Driving In The Desert

Be Fully Prepared, Your Life Depends Upon it!

Be Fully Prepared, Your Life Depends Upon it!

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Don’t blaze a new trail; stay on the established path. The ruts made by your tires may be left behind for years, even decades, as an example of a thoughtless 4-wheeler, and may be used in photographs and publications as a good reason to close off the land. Plus, the weight of your vehicle might crush some of the multitudes of tunnels and tiny excavations of field mice, kangaroo rats and so on. These ruts may also cause erosion.

Don’t litter – not even a cigarette butt or a candy wrapper. If you pack it in, pack it out. Trash doesn’t rot on the desert like it does in wet environments; once it’s there, it’s there for a very long time.

Don’t spin your tires and chew up the soil – it breaks the surface crust and leads to erosion. If you need to pile stones up to get over an obstacle, then put the stones back where you found them afterwards.

Don’t play obnoxiously loud music when others are around. They have a right to enjoy the desert peace.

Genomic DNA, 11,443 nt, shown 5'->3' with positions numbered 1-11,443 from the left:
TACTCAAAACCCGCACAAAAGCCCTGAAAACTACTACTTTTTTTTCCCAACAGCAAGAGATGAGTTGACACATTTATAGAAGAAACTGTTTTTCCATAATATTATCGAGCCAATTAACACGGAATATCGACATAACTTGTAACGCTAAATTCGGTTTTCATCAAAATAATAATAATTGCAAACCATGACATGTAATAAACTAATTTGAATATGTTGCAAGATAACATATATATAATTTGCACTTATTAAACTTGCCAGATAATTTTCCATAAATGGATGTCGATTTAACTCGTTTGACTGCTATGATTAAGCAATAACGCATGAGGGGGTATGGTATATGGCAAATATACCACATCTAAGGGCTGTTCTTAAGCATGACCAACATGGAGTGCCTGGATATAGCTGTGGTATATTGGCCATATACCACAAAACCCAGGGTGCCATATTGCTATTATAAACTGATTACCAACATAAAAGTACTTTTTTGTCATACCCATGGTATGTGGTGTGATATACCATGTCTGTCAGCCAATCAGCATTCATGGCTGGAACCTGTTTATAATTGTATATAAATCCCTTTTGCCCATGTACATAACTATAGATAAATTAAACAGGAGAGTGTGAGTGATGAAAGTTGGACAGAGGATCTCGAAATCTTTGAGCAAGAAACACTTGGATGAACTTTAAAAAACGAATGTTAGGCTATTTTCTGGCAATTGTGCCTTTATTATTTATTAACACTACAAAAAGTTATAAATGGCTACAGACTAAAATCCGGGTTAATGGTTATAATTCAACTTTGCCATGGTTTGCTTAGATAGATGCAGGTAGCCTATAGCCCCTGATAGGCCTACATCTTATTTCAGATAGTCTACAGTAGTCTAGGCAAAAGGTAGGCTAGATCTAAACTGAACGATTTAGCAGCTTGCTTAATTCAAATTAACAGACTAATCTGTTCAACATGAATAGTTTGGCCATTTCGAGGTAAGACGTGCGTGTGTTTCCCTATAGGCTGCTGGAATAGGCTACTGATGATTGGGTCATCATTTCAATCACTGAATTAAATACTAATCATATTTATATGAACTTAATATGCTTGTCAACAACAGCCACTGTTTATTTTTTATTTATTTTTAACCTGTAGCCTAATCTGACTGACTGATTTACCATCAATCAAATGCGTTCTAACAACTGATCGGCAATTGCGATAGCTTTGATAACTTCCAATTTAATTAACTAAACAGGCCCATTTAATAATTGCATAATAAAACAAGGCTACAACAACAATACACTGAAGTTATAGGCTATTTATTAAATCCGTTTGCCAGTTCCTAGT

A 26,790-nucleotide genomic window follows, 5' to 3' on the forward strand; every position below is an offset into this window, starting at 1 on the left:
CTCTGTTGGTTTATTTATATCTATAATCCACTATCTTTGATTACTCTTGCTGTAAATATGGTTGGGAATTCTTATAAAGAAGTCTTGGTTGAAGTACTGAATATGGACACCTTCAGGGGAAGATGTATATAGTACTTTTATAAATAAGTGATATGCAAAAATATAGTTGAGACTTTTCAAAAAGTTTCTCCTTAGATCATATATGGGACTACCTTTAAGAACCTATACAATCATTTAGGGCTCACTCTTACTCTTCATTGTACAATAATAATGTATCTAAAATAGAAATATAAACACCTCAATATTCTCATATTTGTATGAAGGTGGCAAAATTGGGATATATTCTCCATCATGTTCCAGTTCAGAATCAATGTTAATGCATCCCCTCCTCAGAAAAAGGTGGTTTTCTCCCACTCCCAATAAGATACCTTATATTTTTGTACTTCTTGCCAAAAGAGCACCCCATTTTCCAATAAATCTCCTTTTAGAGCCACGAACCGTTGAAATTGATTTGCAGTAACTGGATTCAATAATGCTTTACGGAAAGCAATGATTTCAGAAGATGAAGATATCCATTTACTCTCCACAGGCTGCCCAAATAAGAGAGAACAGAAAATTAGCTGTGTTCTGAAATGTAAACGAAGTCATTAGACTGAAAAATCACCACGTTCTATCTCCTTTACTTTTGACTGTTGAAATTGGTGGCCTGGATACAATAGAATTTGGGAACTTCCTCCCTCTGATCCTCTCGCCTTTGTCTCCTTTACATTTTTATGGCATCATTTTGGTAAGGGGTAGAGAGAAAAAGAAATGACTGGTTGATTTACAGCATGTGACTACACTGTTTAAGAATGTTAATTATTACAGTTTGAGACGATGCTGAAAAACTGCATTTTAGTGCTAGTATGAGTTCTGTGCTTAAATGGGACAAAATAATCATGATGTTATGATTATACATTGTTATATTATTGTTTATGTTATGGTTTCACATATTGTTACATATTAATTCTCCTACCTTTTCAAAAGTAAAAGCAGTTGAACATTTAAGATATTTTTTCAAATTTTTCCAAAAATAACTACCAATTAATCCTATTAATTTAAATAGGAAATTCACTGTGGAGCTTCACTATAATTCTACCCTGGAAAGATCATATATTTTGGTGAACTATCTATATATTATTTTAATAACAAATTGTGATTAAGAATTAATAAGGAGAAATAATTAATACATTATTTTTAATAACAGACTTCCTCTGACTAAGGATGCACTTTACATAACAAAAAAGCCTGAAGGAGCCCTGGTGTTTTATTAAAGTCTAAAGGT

Don’t disturb the wildlife. Leave Desert Tortoises and other critters where they are; you are visiting their home, and chances are good they really don’t want to leave it for yours.

Slow down and enjoy the scenery; you’re out here to have fun, not to spend your day repairing damage you wouldn’t have done if you’d driven a little slower.

Desert Driving Tips
If you want to get off the pavement and onto the sand, you need 4-wheel-drive, and the tougher, the better. Whatever vehicle you choose to drive out there, make sure it’s in good condition, has good trail tires and is ready for the trail. Your vehicle is your lifeline in and out of the desert. Do a complete vehicle check before leaving, and make sure all of your fluids are topped off and your tires are ready for the trip.

Driving technique is equally important. There are some basic tips; first is drive slow and easy. You’ll damage tires, break things, run over desert tortoises and lose out on experiences if you try to drive too fast.

Second, stay on the top of, not in, the ruts (except in sand, of course; when driving in sand I try to keep the wheels where the sand is best packed from the previous vehicles).
Put your vehicle in 4-wheel drive before you need it, and shift to low range early to reduce the strain on your vehicle.